New online menaces: from spamming fridges to hijackers

February 27, 2014 by David Williams
A visitor speaks on his phone in Barcelona on February 25, 2014, on the second day of the 2013 Mobile World Congress

It has to be annoying when your fridge sends spam without your knowledge, but how would you feel if a hacker with a smartphone disabled your car brakes or even remotely hijacked your plane?

Those security-risk scenarios may not be as far-fetched as you think.

Indeed, a fridge has already been caught sending .

Security provider Thinkpoint Inc. said last month it had uncovered more than 750,000 malicious emails from more than 100,000 everyday consumer gadgets such as home-networking routers, multi-media centres, televisions and at least one refrigerator.

Just as hackers can take over personal computers, creating robot-like "botnets" to send spam or other emails, now they are compromising Internet-connected objects, or "thingbots' for the same ends.

"Many of these devices are poorly protected at best and consumers have virtually no way to detect or fix infections when they do occur," said David Knight, general manager of Proofpoint's information security division.

Rik Ferguson, vice president in charge of security research for Japan-headquartered Trend Micro, said the most common mobile security threats now were viruses designed to make your send a premium-cost or even make a premium-cost call without your knowledge.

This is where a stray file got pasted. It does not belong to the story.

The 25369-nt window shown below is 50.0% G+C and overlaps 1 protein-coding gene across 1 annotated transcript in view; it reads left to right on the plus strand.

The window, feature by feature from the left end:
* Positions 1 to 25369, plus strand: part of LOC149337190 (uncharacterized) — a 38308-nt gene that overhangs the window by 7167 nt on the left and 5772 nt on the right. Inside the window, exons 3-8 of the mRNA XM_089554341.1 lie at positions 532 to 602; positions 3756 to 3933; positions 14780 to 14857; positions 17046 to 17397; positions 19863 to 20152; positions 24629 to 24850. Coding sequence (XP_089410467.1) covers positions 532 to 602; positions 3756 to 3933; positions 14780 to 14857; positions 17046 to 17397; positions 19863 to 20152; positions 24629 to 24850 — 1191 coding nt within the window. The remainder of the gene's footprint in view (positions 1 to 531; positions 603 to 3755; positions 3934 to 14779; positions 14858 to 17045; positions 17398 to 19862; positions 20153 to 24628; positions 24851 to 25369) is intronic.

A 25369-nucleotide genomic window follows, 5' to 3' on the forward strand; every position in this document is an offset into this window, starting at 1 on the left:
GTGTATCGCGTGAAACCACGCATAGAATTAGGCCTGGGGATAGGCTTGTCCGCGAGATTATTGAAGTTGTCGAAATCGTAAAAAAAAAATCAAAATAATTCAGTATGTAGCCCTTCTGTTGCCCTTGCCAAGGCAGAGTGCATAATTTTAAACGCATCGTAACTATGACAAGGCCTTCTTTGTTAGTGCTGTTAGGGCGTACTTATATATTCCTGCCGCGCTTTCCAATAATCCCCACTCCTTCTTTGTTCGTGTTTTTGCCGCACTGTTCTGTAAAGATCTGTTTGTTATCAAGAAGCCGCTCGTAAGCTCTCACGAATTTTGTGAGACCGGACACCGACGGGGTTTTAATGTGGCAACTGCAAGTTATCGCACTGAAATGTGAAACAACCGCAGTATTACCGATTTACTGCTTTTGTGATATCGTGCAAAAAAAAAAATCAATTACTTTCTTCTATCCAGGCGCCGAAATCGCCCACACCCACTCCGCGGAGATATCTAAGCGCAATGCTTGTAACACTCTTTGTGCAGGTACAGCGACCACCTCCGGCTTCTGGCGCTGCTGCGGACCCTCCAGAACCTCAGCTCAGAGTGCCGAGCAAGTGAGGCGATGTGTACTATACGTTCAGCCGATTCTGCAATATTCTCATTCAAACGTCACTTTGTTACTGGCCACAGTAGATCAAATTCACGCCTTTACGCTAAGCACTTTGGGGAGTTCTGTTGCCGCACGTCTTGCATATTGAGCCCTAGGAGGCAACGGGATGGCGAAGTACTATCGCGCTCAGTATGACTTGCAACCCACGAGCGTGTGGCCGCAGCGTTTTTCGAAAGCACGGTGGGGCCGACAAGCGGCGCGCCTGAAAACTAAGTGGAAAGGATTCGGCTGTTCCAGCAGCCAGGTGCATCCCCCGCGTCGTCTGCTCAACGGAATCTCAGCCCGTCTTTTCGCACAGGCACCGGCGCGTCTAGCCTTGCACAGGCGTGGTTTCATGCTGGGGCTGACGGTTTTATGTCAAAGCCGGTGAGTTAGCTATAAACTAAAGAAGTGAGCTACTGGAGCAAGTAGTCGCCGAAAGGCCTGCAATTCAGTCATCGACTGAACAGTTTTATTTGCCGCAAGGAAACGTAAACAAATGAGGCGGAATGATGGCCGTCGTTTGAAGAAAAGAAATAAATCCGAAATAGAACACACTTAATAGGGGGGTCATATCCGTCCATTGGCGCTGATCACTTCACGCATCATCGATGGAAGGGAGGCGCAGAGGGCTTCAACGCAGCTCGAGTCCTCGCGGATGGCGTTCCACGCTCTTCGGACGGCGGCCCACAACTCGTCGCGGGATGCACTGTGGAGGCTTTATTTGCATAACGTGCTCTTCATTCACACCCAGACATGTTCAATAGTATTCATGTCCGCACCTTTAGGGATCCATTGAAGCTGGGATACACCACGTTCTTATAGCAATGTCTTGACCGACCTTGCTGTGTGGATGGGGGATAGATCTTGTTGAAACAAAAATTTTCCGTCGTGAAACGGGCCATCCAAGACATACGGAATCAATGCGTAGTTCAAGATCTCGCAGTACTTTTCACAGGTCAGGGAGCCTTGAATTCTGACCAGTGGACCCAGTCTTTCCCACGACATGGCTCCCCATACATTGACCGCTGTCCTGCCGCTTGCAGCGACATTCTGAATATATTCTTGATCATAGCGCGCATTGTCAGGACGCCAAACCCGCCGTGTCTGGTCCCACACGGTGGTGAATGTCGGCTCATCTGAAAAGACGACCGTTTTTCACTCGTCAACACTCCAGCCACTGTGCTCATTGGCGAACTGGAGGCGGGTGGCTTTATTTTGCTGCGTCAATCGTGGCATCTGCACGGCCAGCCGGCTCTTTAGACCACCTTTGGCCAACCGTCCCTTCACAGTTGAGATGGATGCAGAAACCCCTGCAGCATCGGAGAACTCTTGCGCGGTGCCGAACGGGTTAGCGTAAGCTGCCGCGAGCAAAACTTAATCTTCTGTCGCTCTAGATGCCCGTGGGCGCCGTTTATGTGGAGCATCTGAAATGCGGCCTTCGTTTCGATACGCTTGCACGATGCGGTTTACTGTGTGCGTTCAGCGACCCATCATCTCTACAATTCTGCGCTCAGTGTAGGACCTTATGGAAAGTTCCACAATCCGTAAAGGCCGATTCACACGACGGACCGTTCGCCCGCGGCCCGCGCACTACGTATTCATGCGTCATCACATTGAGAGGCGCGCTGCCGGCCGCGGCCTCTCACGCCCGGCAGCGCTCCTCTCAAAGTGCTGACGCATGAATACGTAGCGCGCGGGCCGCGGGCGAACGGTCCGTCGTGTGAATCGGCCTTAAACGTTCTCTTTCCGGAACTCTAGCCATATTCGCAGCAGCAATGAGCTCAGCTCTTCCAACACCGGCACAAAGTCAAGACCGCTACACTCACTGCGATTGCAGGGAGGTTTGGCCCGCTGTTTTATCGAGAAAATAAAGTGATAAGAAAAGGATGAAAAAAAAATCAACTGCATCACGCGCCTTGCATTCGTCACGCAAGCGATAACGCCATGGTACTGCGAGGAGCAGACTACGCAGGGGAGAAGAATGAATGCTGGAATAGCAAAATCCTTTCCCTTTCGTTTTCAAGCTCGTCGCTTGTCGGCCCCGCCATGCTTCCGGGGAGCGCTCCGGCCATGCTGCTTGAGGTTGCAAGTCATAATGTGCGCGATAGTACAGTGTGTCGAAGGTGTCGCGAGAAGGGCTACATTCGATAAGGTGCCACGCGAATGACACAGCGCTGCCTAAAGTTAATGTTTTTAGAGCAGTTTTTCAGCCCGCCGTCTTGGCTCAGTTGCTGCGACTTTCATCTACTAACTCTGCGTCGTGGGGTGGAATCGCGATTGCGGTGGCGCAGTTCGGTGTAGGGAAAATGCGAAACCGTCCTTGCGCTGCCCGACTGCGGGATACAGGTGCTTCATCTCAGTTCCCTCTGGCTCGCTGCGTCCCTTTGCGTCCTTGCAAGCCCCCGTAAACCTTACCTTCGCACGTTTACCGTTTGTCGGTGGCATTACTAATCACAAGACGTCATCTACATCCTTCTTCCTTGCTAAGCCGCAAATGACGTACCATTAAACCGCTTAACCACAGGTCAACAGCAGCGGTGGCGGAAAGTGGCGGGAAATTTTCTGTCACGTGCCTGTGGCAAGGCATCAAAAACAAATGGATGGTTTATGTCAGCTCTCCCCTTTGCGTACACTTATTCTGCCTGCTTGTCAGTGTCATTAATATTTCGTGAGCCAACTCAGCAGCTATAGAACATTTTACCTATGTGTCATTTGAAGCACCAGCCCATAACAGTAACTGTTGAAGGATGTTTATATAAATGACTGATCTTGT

Next on the list is spyware, which collects personal information like an address book for malicious ends such as fraud or spam, extending in rare cases to taking video images or sound from an infected device.

But a new, potentially more ominous threat is emerging as more and more everyday objects are connected online and to smartphones, a phenomenon known as the "Internet of Things".

"Things like connected cars bring the risk of physical damage to persons and property in an attack," Ferguson said in the run-up to the February 24-27 World Mobile Congress in Barcelona, Spain.

Hacking a car by SMS

"If you can get in through the entertainment system for example, and work your way through the rest of the car if it has not been adequately secured and disable the brakes, then you are going to cause all kinds of damage."

It has to be annoying when your fridge sends spam without your knowledge, but how would you feel if a hacker with a smartphone disabled your car brakes or even remotely hijacked your plane?

Equally, a hacker could target a traffic control system, he said.

Last year, a security consultant claimed he could even hijack a passenger plane using a smartphone Android application, Ferguson noted.

The US Federal Aviation Administration manufacturer quickly denied such a vulnerability actually existed.

Even if such spectacular attacks are not an immediate threat, our vulnerability is growing as the Internet spreads its reach yet deeper into our lives, said Vicente Diaz, senior malware analyst at online security group Kaspersky Lab.

More devices mean more opportunities for infiltration, he said.

"That could lead to cross-device infections, but more worrisome is the potential lack of security software and security updates in such devices," he said.

Security researchers had already demonstrated, for example, that a car could be hacked and used remotely just by sending an SMS text message, he said.